3. Clause nineteenth provides that "If at my Decease any of said Heirs are not 21-years of age I will that the Money going to them be invested by the Trustees in good City Bonds or in some good Savings Banks and if said Heirs are not in need of the money it shall remain invested until they becom of age."
The intent expressed by this language is that the shares shall be paid to the children as they severally reach majority. There is nothing to indicate a design that the trustees shall hold the shares of all those who were minors at the death of the testator, until the youngest reaches the age of twenty-one years.
The further instruction under this clause is requested as to the circumstances under which the beneficiaries may be treated as "in need of the money" invested for them. The word "need" as here used imports something different from mere desire or the payment of a specific sum at a specified time, and therefore Conant v. Stratton, 107 Mass. 474 , is not in point . The main purpose is to preserve the legacies until the beneficiaries severally attain majority. But as a concession to the possible inability of parents or guardians to provide the physical, educational or moral environment suited to their birth and prospects as the recipients at the age of twenty-one of bounty from the testator, he provides as incidental to the chief consideration that they shall not lack conditions, which would be in keeping with their position in society, in order that on be-
coming of age they might become useful citizens. So far as the amount of the fund permits, they should be decently clothed, properly educated, and be placed under virtuous influences. Perhaps they may be expected, when of sufficient age, to work toward their own support and thus be trained to industry and economy. Their circumstances are not disclosed with definiteness on the record nor is the amount of their shares stated. Hence it is not possible and perhaps not necessary more explicitly to determine their needs than to say that advancements may be made from time to time as a sound judgment and wise discretion may dictate.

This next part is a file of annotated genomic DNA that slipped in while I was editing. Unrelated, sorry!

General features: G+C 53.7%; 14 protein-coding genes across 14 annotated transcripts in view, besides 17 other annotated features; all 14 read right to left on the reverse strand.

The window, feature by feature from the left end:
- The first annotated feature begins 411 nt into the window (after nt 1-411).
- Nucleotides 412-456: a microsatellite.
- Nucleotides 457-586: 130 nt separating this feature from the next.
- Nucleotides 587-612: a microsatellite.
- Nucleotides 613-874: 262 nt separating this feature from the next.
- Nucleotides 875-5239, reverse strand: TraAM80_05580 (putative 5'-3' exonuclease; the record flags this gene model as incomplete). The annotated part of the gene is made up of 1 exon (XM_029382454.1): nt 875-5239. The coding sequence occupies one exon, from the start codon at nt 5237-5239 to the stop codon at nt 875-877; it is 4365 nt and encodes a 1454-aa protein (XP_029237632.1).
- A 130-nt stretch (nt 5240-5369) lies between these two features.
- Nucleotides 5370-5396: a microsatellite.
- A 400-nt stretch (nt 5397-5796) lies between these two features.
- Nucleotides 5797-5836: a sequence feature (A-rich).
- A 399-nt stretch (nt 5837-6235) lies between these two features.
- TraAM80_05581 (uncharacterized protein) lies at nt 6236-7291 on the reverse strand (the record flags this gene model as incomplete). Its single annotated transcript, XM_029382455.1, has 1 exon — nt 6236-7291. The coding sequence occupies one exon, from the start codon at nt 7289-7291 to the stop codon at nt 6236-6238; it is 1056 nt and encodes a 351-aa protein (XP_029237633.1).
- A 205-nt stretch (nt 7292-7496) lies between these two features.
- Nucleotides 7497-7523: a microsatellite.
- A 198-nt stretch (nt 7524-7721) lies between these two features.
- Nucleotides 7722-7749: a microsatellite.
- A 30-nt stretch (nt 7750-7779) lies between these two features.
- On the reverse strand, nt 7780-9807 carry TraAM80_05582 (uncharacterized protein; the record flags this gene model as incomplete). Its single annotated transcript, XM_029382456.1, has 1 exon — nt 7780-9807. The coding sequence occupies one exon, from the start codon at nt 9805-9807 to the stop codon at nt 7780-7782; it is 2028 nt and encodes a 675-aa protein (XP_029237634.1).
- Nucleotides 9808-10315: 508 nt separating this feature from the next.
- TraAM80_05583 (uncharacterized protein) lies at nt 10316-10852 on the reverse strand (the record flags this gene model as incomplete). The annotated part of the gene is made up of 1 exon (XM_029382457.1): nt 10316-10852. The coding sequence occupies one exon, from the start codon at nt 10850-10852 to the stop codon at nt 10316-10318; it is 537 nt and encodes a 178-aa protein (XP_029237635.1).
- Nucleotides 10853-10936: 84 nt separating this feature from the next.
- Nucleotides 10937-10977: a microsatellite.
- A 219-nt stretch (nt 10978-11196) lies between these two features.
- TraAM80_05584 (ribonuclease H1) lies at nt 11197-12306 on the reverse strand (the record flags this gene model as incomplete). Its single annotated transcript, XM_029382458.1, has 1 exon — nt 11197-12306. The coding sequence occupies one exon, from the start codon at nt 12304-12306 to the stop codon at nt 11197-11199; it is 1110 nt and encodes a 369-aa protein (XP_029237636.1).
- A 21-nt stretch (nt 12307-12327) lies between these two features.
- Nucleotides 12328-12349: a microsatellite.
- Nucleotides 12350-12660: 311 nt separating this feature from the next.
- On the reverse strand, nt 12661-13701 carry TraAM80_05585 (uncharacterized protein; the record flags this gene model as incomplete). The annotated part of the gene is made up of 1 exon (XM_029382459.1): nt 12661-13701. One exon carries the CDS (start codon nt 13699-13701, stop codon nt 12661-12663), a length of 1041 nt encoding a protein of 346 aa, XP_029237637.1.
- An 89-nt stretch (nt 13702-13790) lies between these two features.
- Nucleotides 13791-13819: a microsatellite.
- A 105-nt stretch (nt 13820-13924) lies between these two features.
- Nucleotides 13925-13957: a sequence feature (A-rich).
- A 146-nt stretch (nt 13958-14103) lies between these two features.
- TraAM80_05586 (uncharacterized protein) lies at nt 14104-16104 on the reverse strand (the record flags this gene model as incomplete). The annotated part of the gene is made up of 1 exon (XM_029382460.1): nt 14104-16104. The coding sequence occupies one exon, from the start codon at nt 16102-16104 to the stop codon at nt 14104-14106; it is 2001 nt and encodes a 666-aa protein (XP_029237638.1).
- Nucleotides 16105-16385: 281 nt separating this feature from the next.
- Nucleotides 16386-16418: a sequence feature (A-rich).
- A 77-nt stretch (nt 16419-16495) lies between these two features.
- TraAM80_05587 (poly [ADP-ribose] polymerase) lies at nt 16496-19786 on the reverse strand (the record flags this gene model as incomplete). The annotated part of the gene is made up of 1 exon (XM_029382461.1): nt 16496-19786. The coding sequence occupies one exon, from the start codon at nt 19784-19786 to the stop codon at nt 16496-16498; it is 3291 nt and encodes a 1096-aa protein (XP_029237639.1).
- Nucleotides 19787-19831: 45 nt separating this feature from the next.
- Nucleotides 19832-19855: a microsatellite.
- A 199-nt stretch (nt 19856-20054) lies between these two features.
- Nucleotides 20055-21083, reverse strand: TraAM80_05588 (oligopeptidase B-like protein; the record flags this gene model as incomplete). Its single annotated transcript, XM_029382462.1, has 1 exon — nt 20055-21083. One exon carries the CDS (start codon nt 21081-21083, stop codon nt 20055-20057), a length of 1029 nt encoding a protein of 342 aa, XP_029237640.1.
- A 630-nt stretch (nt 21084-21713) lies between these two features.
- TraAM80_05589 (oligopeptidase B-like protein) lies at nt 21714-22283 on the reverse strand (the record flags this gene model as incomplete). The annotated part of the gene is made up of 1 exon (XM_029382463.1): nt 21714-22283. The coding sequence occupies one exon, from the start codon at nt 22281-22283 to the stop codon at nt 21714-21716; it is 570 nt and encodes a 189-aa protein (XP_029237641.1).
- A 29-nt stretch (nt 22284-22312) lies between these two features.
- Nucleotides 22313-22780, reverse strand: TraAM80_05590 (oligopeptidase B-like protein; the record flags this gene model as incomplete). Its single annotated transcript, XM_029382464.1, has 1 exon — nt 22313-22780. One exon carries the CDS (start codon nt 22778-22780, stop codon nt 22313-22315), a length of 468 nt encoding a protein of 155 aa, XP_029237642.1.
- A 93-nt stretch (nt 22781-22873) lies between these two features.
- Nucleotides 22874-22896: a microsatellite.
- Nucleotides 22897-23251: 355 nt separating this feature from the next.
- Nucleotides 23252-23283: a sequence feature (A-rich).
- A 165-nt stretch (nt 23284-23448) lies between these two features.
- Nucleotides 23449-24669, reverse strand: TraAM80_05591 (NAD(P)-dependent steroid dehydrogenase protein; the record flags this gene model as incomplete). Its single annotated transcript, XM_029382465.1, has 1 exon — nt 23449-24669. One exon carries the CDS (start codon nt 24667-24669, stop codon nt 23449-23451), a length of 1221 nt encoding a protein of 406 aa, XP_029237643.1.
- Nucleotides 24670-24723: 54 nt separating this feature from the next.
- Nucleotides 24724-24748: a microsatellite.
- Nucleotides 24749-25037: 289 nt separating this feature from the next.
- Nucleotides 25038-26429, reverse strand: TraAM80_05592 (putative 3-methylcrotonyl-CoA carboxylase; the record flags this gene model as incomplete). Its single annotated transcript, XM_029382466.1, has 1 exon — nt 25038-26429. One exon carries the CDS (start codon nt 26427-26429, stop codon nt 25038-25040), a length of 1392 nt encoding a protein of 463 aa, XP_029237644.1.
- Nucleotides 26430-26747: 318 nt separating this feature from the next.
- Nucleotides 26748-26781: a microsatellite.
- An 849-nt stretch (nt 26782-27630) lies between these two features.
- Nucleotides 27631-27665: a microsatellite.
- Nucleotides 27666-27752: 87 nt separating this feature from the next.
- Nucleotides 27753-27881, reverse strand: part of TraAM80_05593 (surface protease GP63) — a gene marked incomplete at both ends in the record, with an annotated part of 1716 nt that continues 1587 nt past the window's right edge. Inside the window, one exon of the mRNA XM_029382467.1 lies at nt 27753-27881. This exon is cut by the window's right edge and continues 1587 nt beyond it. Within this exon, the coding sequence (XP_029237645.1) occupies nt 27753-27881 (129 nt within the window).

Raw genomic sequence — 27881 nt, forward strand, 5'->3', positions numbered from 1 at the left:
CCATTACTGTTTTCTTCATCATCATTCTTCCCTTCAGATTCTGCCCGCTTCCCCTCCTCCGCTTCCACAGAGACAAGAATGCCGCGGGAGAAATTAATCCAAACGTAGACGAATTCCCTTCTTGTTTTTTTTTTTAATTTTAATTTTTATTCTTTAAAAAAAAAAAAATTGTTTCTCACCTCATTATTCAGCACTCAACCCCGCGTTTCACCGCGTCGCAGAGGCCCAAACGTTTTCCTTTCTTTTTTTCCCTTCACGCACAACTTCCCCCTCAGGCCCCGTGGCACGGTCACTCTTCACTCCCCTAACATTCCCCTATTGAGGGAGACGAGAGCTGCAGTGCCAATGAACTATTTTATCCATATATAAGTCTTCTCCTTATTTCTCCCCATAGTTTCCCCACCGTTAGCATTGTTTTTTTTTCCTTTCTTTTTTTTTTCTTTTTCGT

The will appoints trustees. The only mention of them aside from the provision for their appointment and succession and the only occasion for their service is in clause nineteenth. There is no indication of an intent that the needs of the minors for advancement should be decided by any one except the trustees, while it is in harmony with the general benevolent design of the testator that the trustees pass upon that question. The careful conservation of the residuum of the estate provided by the will might be frustrated if this decision was left to others. It follows that the trustees are to determine what are the needs of the several minors for advancements.
The final request for instruction is whether the trustees have power to sell real estate. The residuum of the estate consists of both real and personal estate. The will gives no express power to sell the real estate. But it confers upon the trustees an active duty to provide for the needs of certain beneficiaries. It is conceivable that sickness or distress might require the entire share of some of the minors to relieve their needs before the time for final payment arrives. It follows that by implication without express statement there is conferred upon the trustees a power of sale of the real estate. May v. Brewster, 187 Mass. 524 . McLaughlin v. Greene, 198 Mass. 153 .